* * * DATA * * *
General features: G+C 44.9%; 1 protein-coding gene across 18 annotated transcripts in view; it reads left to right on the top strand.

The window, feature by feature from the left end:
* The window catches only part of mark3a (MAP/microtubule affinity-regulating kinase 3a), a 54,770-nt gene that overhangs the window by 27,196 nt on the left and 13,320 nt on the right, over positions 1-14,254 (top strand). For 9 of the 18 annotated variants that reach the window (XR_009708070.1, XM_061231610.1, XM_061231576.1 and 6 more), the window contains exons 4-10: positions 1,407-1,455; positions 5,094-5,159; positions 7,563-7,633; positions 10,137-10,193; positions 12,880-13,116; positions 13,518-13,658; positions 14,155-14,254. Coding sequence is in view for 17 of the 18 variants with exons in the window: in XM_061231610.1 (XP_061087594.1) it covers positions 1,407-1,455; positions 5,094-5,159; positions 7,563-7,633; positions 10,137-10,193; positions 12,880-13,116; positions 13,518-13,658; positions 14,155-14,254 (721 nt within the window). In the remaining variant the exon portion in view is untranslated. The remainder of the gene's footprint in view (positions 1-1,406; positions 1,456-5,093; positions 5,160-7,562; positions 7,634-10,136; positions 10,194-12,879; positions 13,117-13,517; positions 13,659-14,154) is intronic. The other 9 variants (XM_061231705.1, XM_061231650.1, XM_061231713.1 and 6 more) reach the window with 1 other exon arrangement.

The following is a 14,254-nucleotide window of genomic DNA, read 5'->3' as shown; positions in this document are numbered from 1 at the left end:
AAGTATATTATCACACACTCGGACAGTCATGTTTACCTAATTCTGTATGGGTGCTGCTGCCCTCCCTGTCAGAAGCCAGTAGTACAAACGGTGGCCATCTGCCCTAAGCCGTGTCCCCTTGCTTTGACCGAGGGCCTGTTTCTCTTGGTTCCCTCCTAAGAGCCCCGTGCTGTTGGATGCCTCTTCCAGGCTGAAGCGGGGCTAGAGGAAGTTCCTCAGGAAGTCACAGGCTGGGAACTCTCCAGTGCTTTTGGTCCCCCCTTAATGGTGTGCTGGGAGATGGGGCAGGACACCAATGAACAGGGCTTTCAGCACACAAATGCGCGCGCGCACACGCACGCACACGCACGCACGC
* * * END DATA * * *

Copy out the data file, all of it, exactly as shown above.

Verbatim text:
General features: G+C 44.9%; 1 protein-coding gene across 18 annotated transcripts in view; it reads left to right on the top strand.

The window, feature by feature from the left end:
* The window catches only part of mark3a (MAP/microtubule affinity-regulating kinase 3a), a 54,770-nt gene that overhangs the window by 27,196 nt on the left and 13,320 nt on the right, over positions 1-14,254 (top strand). For 9 of the 18 annotated variants that reach the window (XR_009708070.1, XM_061231610.1, XM_061231576.1 and 6 more), the window contains exons 4-10: positions 1,407-1,455; positions 5,094-5,159; positions 7,563-7,633; positions 10,137-10,193; positions 12,880-13,116; positions 13,518-13,658; positions 14,155-14,254. Coding sequence is in view for 17 of the 18 variants with exons in the window: in XM_061231610.1 (XP_061087594.1) it covers positions 1,407-1,455; positions 5,094-5,159; positions 7,563-7,633; positions 10,137-10,193; positions 12,880-13,116; positions 13,518-13,658; positions 14,155-14,254 (721 nt within the window). In the remaining variant the exon portion in view is untranslated. The remainder of the gene's footprint in view (positions 1-1,406; positions 1,456-5,093; positions 5,160-7,562; positions 7,634-10,136; positions 10,194-12,879; positions 13,117-13,517; positions 13,659-14,154) is intronic. The other 9 variants (XM_061231705.1, XM_061231650.1, XM_061231713.1 and 6 more) reach the window with 1 other exon arrangement.

The following is a 14,254-nucleotide window of genomic DNA, read 5'->3' as shown; positions in this document are numbered from 1 at the left end:
AAGTATATTATCACACACTCGGACAGTCATGTTTACCTAATTCTGTATGGGTGCTGCTGCCCTCCCTGTCAGAAGCCAGTAGTACAAACGGTGGCCATCTGCCCTAAGCCGTGTCCCCTTGCTTTGACCGAGGGCCTGTTTCTCTTGGTTCCCTCCTAAGAGCCCCGTGCTGTTGGATGCCTCTTCCAGGCTGAAGCGGGGCTAGAGGAAGTTCCTCAGGAAGTCACAGGCTGGGAACTCTCCAGTGCTTTTGGTCCCCCCTTAATGGTGTGCTGGGAGATGGGGCAGGACACCAATGAACAGGGCTTTCAGCACACAAATGCGCGCGCGCACACGCACGCACACGCACGCACGC